The Journalist

Writer: Amos Mail feedback, articles or suggestions

Date:Thursday July 5 2012

Time: 11:40AM

Your Comments (oldest first)

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Objective analysis Amos. Seeing R & W holdings statement today after the RvP announcement just reinforces the games within the game nature of football today. RvP's agent seems to have allowed his player to become a pawn in the game between our two major shareholders.
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05/07/2012 14:22:00

We've been there before. Henry championed Dein and used his departure as some justification for him moving on. It's all rather transparent but there's too much money in football now for it to avoid such political machinations. It's still possible to enjoy the games if not the game.
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05/07/2012 14:36:00

Good article, Amos. Is it really worth following football anymore I ask myself though? Those that have the most money, win.
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05/07/2012 17:06:00

It's certainly not something to be taken seriously as a sporting competition any more. It's just an entertainment business that's all. That's sometimes good enough if you can take it for what it is.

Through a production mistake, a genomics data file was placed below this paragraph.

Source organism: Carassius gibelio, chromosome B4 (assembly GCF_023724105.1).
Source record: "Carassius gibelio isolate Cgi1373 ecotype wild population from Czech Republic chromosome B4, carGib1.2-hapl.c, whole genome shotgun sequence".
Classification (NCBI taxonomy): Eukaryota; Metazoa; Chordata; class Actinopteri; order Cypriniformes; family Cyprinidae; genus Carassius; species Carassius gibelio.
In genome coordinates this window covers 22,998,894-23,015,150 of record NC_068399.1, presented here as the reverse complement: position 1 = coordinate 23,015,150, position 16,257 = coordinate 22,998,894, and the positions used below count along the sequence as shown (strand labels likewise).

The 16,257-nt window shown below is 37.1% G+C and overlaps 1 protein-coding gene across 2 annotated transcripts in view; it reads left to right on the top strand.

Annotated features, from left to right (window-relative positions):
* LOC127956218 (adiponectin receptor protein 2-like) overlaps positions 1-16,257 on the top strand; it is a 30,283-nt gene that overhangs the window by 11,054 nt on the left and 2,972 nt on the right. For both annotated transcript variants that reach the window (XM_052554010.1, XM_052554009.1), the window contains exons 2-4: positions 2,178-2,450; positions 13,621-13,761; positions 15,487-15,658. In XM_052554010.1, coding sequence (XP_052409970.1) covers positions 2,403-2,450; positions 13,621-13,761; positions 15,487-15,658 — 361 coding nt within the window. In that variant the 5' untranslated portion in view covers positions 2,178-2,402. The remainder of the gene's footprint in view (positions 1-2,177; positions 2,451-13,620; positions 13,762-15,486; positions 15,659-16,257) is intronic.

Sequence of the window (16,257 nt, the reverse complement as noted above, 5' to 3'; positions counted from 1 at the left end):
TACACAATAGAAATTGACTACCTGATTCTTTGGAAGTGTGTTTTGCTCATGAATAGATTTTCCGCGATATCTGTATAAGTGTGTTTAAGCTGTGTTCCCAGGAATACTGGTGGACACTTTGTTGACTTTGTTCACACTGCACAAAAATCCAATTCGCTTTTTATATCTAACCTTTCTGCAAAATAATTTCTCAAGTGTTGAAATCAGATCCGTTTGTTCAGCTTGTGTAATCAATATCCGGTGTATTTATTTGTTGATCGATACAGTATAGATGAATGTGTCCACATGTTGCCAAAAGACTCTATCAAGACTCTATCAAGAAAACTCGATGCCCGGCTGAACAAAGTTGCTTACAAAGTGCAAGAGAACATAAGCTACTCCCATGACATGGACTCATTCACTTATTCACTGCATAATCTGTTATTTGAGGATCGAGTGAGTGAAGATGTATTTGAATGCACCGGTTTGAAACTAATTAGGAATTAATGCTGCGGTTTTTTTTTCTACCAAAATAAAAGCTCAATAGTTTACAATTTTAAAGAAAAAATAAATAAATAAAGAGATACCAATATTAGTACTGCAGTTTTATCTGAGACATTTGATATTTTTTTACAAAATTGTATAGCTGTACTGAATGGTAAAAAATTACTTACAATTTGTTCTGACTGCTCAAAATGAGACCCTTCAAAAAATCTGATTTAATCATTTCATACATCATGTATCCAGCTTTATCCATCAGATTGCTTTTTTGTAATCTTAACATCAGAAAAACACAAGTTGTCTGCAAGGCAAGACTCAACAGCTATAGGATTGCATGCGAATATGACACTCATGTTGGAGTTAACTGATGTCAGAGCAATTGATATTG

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05/07/2012 17:30:00

Good read, Amos and balanced, if you ask me. I feel RvP's efforts at making himself more interested in the development or "way forward" of the club than the owners/Manager and fans reeks of self-adulation; a man with a too high an opinion of his own value, which ultimately, isn't a good thing. Fans will be less irked if he just stopped at saying he didn't wish to sign an extension as he would need to get his last big move being in the twilight of his career and all that. But no. He had to make it look like he knows what is best for the club than the owners. I wish that he doesn't do anything to take away his legend's status with us fans.
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05/07/2012 17:37:00

There've been a few very good posts from a handful of AFC bloggers on RVP since his statement was made public yesterday and this is definitely one of them. Well done Amos.
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05/07/2012 19:41:00